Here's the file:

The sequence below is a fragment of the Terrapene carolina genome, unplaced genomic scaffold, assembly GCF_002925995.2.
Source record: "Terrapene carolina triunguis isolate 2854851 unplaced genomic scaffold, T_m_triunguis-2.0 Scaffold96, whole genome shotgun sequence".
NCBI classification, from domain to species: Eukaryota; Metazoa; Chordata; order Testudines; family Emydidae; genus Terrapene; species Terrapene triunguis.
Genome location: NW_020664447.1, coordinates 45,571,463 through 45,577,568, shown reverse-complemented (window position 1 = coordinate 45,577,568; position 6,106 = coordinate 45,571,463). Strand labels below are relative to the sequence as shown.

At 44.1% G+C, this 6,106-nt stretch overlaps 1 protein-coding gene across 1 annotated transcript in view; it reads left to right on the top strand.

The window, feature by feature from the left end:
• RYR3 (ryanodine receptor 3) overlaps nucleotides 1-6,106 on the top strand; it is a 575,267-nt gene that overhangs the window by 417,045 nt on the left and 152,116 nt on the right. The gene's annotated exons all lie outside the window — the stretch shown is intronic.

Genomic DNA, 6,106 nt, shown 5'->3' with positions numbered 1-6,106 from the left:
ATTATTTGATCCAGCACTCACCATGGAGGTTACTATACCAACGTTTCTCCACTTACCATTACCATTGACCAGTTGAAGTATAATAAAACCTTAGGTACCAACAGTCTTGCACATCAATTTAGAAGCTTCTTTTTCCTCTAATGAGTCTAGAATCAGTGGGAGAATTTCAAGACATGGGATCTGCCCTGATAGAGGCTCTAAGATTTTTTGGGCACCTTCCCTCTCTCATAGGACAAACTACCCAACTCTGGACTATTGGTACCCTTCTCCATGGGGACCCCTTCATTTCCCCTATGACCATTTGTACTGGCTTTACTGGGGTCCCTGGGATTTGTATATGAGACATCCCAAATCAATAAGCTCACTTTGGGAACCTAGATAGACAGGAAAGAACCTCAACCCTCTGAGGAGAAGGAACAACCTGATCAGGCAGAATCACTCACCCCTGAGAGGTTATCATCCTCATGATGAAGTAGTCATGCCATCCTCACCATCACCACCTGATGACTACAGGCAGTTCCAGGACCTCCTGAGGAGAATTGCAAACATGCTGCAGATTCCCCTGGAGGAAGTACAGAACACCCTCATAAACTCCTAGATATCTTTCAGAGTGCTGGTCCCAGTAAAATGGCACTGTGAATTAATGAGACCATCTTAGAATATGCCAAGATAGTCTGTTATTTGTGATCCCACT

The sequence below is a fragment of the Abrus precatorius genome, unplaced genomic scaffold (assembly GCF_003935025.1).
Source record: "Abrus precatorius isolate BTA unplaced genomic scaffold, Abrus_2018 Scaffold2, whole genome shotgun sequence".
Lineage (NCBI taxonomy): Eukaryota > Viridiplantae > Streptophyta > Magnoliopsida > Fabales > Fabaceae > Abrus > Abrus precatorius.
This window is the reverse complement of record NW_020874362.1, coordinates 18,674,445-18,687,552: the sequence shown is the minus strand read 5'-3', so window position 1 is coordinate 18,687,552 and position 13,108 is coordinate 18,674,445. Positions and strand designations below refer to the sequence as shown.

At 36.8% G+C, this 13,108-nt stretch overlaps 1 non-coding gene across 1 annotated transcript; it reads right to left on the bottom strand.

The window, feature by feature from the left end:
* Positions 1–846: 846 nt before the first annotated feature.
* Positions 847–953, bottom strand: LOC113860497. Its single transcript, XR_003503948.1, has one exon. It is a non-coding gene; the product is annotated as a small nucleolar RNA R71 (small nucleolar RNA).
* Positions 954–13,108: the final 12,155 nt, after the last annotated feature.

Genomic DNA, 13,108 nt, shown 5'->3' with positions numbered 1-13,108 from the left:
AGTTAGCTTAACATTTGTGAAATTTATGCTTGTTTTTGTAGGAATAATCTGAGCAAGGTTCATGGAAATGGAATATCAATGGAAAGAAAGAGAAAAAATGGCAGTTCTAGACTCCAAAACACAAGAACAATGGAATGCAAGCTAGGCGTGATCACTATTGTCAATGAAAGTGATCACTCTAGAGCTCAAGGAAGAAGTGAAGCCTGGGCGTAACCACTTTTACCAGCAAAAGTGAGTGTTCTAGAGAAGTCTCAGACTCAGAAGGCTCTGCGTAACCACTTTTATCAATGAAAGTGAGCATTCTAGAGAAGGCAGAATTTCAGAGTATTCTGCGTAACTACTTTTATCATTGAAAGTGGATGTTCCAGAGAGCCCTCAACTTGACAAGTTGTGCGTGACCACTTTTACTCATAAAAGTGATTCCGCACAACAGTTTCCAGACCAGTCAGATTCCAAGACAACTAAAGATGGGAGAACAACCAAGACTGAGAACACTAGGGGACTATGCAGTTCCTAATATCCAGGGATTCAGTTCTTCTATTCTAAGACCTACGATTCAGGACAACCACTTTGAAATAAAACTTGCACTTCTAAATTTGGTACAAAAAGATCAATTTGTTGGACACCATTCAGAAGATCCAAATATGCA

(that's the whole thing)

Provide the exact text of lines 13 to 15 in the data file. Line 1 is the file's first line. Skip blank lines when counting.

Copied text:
This window is the reverse complement of record NW_020874362.1, coordinates 18,674,445-18,687,552: the sequence shown is the minus strand read 5'-3', so window position 1 is coordinate 18,687,552 and position 13,108 is coordinate 18,674,445. Positions and strand designations below refer to the sequence as shown.

At 36.8% G+C, this 13,108-nt stretch overlaps 1 non-coding gene across 1 annotated transcript; it reads right to left on the bottom strand.

The window, feature by feature from the left end: